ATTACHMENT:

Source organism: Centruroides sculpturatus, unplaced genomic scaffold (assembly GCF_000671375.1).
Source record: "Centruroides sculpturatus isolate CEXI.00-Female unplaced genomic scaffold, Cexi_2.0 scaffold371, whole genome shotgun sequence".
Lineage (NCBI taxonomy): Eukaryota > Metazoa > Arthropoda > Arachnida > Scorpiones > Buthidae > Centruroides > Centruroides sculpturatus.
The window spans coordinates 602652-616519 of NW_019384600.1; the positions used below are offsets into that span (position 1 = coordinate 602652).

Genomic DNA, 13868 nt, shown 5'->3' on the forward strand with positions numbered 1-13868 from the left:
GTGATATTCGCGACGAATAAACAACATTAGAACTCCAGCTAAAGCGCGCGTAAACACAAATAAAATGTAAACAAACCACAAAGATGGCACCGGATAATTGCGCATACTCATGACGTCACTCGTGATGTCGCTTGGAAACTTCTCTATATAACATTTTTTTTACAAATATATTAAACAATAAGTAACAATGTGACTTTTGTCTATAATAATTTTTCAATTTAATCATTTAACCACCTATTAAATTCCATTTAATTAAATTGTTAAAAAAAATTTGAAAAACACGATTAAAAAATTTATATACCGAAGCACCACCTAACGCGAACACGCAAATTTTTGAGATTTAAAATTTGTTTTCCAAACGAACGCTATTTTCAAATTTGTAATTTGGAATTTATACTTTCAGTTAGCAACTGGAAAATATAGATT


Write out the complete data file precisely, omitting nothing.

Source organism: Centruroides sculpturatus, unplaced genomic scaffold (assembly GCF_000671375.1).
Source record: "Centruroides sculpturatus isolate CEXI.00-Female unplaced genomic scaffold, Cexi_2.0 scaffold371, whole genome shotgun sequence".
Lineage (NCBI taxonomy): Eukaryota > Metazoa > Arthropoda > Arachnida > Scorpiones > Buthidae > Centruroides > Centruroides sculpturatus.
The window spans coordinates 602652-616519 of NW_019384600.1; the positions used below are offsets into that span (position 1 = coordinate 602652).

Genomic DNA, 13868 nt, shown 5'->3' on the forward strand with positions numbered 1-13868 from the left:
GTGATATTCGCGACGAATAAACAACATTAGAACTCCAGCTAAAGCGCGCGTAAACACAAATAAAATGTAAACAAACCACAAAGATGGCACCGGATAATTGCGCATACTCATGACGTCACTCGTGATGTCGCTTGGAAACTTCTCTATATAACATTTTTTTTACAAATATATTAAACAATAAGTAACAATGTGACTTTTGTCTATAATAATTTTTCAATTTAATCATTTAACCACCTATTAAATTCCATTTAATTAAATTGTTAAAAAAAATTTGAAAAACACGATTAAAAAATTTATATACCGAAGCACCACCTAACGCGAACACGCAAATTTTTGAGATTTAAAATTTGTTTTCCAAACGAACGCTATTTTCAAATTTGTAATTTGGAATTTATACTTTCAGTTAGCAACTGGAAAATATAGATT